I recieved my doctorate in Marine Sciences from the University of North Carolina in 1994, where I conducted research on northern Great Bahama Bank.

Great Bahama Bank is a platform located in the western Atlantic Ocean which was inundated by rising sea-level as the great continental glaciers of the last ice age melted. The platform (as seen above in this mosaic of Landsat images) varies in depth from 25 m to areas which are barely awash and provides a unique opportunity to examine the effects of rising sea-level on relatively short geologic time scales (several thousand years). As such, information gleaned from the study of this platform may help to mitigate effects of rising sea-level in other low-lying coastal areas such as those which comprise much of the S.E. United States.
Because the platform is presently submerged, research on Great Bahama Bank requires the use of oceanographic research vessels and the capability for scientists to work underwater using SCUBA equipment. The two vessels pictured here are the Research Vessel Calanus (left) operated by the University of Miami and the Research Vessel Bellows (right) operated by the Florida Institute of Oceanography. These ships both have very shallow draft (about 2 m), which makes them ideal for work across the shallow waters of Great Bahama Bank.

The first step toward understanding the sea-level and depositional history of Great Bahama Bank was to conduct geophysical surveys across the bank-top. The instrument of choice for this work is a high-resolution seismic profiler (above, left) which is towed behind the ship and uses acoustic impulses to image geologic features on the seafloor and interior of the platform. The image on the right is an example of the record produced by the profiler. It has been enhanced to show geologic features of interest to my investigation. The lighter shaded material at the top of the profiles is sediment deposited across the platform since the time it was flooded. The darker shaded portions of the image represent acoustic reflections from within the platform and show what the surface of the platform looked like before sea-level flooded it.

The geophysical survey helps to identify specific sites across the platform for more detailed investigation. Then the work really begins! All of the work needs to be conducted underwater by SCUBA divers making detailed observations and collections to piece together the story of Great Bahama Bank. Sometimes, we just make detailed notes and observations.
Sometimes we need more substantial forms of data such as can be derived from cores collected on the platform. We can obtain cores in both unconsolidated sediments (left) or drill into solid rock (right). Drilling is one of the most arduous underwater tasks, requiring rotating teams of divers to work continuously for long hours. The coring operation illustrated on the right required 3 teams of divers and 15 hours to obtain a single core approximately 10 m long.

We also excavate large holes which provide us with a "window" into the sediments of the platform. By digging these holes and logging the sedimentary features exposed in the walls, we are able to recognize distinctive events in the flooding history of the platform. We are also able to collect material from the walls of these excavations for carbon-14 dating, which permits us to determine the absolute timing of events in the history of the platform. As you might expect, excavating a hole large enough for a person with SCUBA equipment to work in is also an arduous and time-consuming task.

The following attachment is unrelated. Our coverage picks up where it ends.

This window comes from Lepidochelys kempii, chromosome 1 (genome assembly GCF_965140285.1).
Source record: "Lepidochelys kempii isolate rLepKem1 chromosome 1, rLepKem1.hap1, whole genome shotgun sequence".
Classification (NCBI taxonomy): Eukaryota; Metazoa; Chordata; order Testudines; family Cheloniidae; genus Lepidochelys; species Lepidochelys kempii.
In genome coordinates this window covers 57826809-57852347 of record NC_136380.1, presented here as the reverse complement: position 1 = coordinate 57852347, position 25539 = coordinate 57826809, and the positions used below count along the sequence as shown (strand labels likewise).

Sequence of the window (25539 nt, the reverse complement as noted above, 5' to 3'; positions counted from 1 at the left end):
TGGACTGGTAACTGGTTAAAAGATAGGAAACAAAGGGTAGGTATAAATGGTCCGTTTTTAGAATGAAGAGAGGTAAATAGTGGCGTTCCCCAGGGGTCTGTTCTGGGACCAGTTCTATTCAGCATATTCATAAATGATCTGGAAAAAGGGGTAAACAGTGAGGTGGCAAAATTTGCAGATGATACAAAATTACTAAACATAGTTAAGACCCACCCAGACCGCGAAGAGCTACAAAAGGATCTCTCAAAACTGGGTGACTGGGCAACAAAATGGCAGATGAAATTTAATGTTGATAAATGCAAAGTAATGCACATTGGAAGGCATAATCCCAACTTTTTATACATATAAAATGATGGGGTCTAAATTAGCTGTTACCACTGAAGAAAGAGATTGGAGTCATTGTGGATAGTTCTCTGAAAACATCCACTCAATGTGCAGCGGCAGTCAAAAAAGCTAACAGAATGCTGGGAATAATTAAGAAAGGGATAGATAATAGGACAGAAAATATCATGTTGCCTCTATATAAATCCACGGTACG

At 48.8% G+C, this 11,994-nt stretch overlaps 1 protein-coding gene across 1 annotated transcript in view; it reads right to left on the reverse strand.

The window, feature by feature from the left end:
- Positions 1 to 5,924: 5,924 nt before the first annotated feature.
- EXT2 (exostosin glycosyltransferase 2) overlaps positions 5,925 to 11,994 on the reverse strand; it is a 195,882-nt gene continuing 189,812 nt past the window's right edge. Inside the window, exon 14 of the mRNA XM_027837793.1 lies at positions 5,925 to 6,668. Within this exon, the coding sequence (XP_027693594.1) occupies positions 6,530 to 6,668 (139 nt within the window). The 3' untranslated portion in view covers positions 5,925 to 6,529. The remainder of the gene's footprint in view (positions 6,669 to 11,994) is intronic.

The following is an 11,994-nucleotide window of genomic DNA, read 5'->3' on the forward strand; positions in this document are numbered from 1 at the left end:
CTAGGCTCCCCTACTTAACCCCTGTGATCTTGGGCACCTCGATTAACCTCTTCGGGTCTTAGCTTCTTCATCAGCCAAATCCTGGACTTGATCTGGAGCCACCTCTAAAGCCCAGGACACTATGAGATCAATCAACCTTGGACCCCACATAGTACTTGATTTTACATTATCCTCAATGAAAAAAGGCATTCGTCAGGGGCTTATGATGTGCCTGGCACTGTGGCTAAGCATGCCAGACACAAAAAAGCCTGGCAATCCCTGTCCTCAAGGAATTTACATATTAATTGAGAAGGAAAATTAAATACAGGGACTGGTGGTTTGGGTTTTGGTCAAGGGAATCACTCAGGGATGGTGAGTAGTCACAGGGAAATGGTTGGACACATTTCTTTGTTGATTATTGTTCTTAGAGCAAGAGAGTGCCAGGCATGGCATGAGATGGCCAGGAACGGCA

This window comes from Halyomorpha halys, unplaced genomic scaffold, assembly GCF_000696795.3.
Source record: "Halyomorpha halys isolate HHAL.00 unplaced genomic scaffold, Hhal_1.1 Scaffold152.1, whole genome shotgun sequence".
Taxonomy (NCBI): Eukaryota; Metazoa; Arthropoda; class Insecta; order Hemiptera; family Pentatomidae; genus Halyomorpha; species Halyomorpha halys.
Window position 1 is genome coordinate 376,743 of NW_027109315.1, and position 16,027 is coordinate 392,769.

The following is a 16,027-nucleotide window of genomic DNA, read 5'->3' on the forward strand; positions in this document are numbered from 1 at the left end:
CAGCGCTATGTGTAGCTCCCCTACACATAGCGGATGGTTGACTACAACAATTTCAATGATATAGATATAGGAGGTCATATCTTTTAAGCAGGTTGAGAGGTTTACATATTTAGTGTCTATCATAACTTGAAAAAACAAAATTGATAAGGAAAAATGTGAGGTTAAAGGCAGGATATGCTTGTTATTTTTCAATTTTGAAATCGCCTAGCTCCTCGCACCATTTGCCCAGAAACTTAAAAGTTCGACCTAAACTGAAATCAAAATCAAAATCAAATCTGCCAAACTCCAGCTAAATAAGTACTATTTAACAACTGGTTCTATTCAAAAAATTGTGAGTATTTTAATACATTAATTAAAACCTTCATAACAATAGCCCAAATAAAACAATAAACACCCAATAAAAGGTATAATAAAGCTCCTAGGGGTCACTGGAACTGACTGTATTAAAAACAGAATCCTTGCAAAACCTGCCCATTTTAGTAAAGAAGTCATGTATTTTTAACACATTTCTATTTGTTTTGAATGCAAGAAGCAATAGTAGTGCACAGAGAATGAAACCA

We investigate the growth history of coral reefs developed across the platform because these yield information related to varying environmental conditions during platform flooding.
While the underwater work is exhausting, occasionally we experience the sublime - in this case, we were visited by a school of dolphins who were intensely curious of our activity. This group of adults circled us closely for nearly 20 minutes as we conducted our work. I have been diving since 1973, and have logged 100's of dives. During those 24 years, dolphins have visited me while underwater once.
Great Bahama Bank held many other surprises during the period of my investigations there. In 1992, Hurricane Andrew passed directly over the study area and afforded an opportunity to examine the effects of this storm on the shallow marine environments across the bank top. At left is a radar image of the hurricane on Great Bahama Bank which I received from WSI, Inc. WSI is a company which provides weather products for such outlets as The Weather Channel. By examining a series of radar images of the storm, I was able to process the composite image at right. In this image, only radar reflections from the eye of the storm are shown. The increasing brightness and continuity of the eye from right to left shows the hurricane intensifying as it exited Great Bahama Bank and crossed the Straits of Florida prior to landfall south of Miami.
After a long day of underwater exploration, I like to kick back, relax, and blow a few air rings! (Yes, they are air rings and no, I will not tell you how I make them!)
Would you like to see the Bahamas? You can at the University of Arkansas! The Department of Geosciences conducts a field trip to the Bahamian Field Station on San Salvador Island, Bahamas every few years. Students paticipating in this field trip get to experience first hand how we conduct research in the Bahamas.


Students interested in majoring in Geology are encouraged to contact Dr. Boss by e-mail or stop by my office in 202 Ozark Hall to find out more.